Exploring Japan’s History at Edo-Tokyo Museum
Happy Museum Monday! I’m back this week with yet another museum recommendation from Japan. If you are visiting Tokyo, then you are spoiled for choice with the many excellent museums on offer, but one museum I would say is a ‘must see’, is the Edo-Tokyo Museum. It showcases Tokyo’s history, life and culture from around 1600 to the present day (Edo being the former name of Tokyo). It’s quite an interactive museum too, which is always a winner with kids.
The first thing that strikes you when you arrive, is how HUGE the building is. Apparently it is modelled after an elevated-floor type warehouse. After climbing the enormous set of stairs (there’s also a lift for those that need barrier-free access), you purchase your tickets on the entrance level, then are swallowed up by a giant red elevator.
Once inside the museum, things continue to be BIG and you soon realise why the size of the museum is necessary – exhibits include life size replicas of buildings and a bridge, which spans the two gallery levels.
Several miniature dioramas of Tokyo give an idea of what life was like in each period. Binoculars are included, to get a close-up view, and some of the models include little challenges to find certain things in the displays, such as a dog in a boat or a striped kimono in a crowd.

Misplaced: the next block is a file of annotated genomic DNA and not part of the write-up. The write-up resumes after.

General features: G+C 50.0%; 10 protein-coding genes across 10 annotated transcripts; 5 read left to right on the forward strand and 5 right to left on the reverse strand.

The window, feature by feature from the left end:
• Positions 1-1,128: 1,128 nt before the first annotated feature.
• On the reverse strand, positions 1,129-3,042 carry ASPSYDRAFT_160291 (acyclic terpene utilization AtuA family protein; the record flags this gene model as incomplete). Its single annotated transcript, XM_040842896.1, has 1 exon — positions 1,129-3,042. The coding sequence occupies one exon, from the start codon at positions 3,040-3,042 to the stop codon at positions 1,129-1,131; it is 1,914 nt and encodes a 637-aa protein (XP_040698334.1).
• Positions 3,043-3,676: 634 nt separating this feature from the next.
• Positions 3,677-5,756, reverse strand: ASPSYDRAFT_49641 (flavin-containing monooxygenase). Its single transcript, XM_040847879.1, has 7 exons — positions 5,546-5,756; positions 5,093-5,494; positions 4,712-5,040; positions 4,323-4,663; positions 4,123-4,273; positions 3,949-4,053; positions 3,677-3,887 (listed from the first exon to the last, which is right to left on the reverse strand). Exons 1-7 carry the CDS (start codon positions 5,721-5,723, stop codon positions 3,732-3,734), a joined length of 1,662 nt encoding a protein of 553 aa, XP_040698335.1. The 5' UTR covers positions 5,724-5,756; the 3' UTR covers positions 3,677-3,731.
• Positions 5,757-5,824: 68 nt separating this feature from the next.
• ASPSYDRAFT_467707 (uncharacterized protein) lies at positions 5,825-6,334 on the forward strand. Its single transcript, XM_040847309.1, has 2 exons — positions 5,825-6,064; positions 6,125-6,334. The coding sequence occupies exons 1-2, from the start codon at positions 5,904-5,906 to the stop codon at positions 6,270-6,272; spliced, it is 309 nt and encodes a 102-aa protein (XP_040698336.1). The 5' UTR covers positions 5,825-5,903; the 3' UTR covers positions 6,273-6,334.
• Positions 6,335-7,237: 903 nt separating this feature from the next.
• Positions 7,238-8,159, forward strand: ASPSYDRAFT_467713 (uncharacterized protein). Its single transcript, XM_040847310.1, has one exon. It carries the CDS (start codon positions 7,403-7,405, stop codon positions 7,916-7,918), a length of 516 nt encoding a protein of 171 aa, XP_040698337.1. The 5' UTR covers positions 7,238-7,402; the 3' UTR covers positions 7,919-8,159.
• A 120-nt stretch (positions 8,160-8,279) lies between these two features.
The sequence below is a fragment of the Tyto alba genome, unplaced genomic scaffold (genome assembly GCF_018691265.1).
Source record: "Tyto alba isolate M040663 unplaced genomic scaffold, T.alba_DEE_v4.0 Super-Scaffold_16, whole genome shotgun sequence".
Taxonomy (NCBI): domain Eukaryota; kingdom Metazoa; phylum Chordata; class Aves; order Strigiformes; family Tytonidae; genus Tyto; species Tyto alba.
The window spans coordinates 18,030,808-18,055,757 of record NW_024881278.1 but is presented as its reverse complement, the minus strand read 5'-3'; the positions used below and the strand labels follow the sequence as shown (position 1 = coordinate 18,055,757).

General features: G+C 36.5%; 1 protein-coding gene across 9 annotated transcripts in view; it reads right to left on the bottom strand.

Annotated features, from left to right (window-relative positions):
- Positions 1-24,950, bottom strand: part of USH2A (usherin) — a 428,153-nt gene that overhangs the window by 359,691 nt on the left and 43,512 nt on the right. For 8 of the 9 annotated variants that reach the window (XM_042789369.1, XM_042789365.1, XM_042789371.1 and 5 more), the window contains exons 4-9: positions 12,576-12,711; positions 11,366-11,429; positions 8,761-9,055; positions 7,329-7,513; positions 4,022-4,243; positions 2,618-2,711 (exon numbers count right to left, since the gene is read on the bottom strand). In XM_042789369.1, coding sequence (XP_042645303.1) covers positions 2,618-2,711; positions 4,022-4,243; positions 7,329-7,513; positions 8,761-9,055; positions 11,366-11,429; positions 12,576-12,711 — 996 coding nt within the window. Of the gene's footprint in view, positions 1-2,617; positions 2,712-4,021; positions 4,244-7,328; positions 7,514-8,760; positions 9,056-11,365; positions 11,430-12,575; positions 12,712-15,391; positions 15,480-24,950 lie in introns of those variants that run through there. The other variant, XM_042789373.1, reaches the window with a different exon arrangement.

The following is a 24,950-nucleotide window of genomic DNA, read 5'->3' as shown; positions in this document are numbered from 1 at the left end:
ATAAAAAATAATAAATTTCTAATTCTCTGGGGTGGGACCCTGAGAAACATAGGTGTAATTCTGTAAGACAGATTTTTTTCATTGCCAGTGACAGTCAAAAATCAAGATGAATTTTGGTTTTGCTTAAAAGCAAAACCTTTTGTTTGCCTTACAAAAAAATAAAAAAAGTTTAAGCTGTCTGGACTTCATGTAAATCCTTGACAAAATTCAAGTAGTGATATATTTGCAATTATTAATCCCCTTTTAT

The exhibits on tools and trades of Edo merchants and tradesmen include hands-on exhibits where visitors can touch or lift various replica artefacts, alongside replica workshops and stores – such as a joiner, a bookshop or a market food stall.
There are lots of other interesting bits in the ‘Edo Zone’ too. The exhibit on theatres includes not only a replica Kabuki theatre stage, but also a little animated model that shows how tricks are performed to make characters appear and disappear on stage.
And in the section about publications, the boys were quite interested in the exhibit that showed the different layers of how a block print is put together.
As the exhibits move forward chronologically in time and you get closer to the modern age, there are a series of different bicycles, carriages etc. that you can sit in and ride on. Of course, we had to try them all out!
There’s a restaurant and a cafe here too, but we opted to have a picnic instead in the packed-lunch pavilions on the entrance level. In total, we spent a couple of hours at Edo-Tokyo Museum. The museum is usually closed on Mondays, unless it’s a national holiday, but you can find up-to-date information on opening times and admission times on the museum website. So, if you’re visiting Tokyo, you should definitely put the Edo-Tokyo Museum on your list!